Airing Up My Tires
“Even when I rode into a 25-mph headwind that reduced my progress to a slow grind, I didn’t care: I felt alive again.”
It was a typical dinner on a Thursday night. My 9-month old daughter was chattering in her high chair as my 2-year old son sat across from me, drinking milk out of his sippy cup. To my right, my husband was scooping a spoonful of potatoes from his plate and telling me about his day.
I rested my head on the wall behind me, closed my eyes, and wondered what was wrong with me. I had an ideal life — my family was healthy and eating together, inside our great little house, and we had supportive friends and family. But for the past nine months, it felt like the air was slowly leaking out of my tires.
I leaned forward, took a bite of vegetables, and wondered how much longer it would be until I was utterly deflated.
When I was in high school, my dad asked me to choose an adventure for my 16th birthday. I knew he’d ridden the Bike Ride Across Nebraska (BRAN) when I was young, so I’d grown up curious. So, the summer I turned 16, my family saddled up for a week-long ride spanning nearly 500 miles.
It was glorious. The camaraderie with the other riders, the fanfare of the small towns, the grit and determination needed for mile after mile of rolling hills and headwinds was surprisingly satisfying. We enjoyed it so much that my brother and I convinced my parents to ride the event for the next two years until I graduated high school.
When I moved to Denver for college, I took my bike with me. But, I was terrified of city traffic and, after a Suburban nearly hit me while I was riding in the bike lane, I put my bicycle up for good.
My husband and I were married for seven years before we had kids. It wasn’t infertility or anything like that; we were just busy. During that time, we moved to four different states, got new jobs, gained access to better schooling, and enjoyed new experiences.
But, when we were in our late twenties, all of those moves and jobs started making less sense for our future. I wanted our parents to enjoy grandkids, and someday, I wanted to enjoy grandchildren, too. So, we gave up our crazy career paths, moved back to our hometown, and started a family.
I knew it wasn’t going to be easy — I never was a baby person, even on my best days — but I wasn’t prepared for the total immersion of motherhood. Every day, I dreamed of my old life and mentally recreated what it was like to read a book whenever I wanted, leave the house whenever it was convenient, or not wonder why my toddler was crying.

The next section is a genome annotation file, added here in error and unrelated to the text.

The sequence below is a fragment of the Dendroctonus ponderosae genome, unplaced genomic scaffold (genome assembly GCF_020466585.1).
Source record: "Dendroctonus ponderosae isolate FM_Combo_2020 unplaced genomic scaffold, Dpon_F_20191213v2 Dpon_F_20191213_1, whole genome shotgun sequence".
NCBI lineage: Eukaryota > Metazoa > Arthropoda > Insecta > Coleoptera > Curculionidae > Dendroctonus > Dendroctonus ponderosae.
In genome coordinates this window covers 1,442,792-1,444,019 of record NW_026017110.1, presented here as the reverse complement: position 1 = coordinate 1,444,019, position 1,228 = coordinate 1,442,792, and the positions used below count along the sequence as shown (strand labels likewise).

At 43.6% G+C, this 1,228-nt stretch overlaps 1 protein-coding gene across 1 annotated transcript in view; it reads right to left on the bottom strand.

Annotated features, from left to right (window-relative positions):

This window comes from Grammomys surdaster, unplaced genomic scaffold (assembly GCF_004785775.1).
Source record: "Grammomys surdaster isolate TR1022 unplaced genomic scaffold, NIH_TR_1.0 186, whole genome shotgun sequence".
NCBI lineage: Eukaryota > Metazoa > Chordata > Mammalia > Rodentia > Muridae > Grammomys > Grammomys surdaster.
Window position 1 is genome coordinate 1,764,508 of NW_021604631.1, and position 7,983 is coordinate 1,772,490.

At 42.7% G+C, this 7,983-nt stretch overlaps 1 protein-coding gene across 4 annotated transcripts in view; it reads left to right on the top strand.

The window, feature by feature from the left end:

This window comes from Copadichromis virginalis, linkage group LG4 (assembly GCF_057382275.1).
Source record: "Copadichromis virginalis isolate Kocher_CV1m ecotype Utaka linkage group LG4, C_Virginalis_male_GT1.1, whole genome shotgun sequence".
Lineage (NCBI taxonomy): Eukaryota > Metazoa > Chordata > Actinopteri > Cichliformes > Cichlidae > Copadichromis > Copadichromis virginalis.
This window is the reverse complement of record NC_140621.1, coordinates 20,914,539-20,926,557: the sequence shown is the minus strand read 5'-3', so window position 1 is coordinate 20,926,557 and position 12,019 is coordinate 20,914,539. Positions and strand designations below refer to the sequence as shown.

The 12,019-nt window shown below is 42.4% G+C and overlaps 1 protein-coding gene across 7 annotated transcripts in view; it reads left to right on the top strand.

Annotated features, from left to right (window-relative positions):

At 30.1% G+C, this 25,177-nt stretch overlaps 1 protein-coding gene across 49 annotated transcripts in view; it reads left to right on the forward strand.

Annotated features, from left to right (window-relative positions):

Obviously, that wasn’t possible, so to cope, I simply accepted the long, hard days of mothering, assumed I could regain my previous life when the kids were older and put everything about “my old self” on a shelf.
But I did it all wrong.
Becoming a mother wasn’t something that was going away. Instead, what I needed to figure out was how to integrate the best parts of my old life with this new one, so that even during the hard, sleepless days when the needs of small children demanded everything from me, I could find a place for myself. The alternative? Slip away and become a shell of my former self.
One afternoon, I remembered the joy I’d felt while riding a bike and decided to give it another try. My parents still had my trusty Trek 420 from high school gathering dust in their garage, but because my short, 16-year-old self needed a custom stem, it no longer fit me.
However, my mom’s beautiful, lightweight Cannondale did. She was only a fair-weather rider (which seldom happened in Nebraska), so I quietly loaded the bike into the back of my husband’s truck, brought it home, and put it in my shed.
I waited until the first calm day of spring and drove with the bike out to our local bike trailhead. I clicked my shoes into my pedals and shifted into a low, comfortable gear.
The Cannondale was like nothing I’d ridden. Its shifting was so smooth, and I quickly glided through the golden sunshine with an effortlessness I hadn’t felt in a very long time.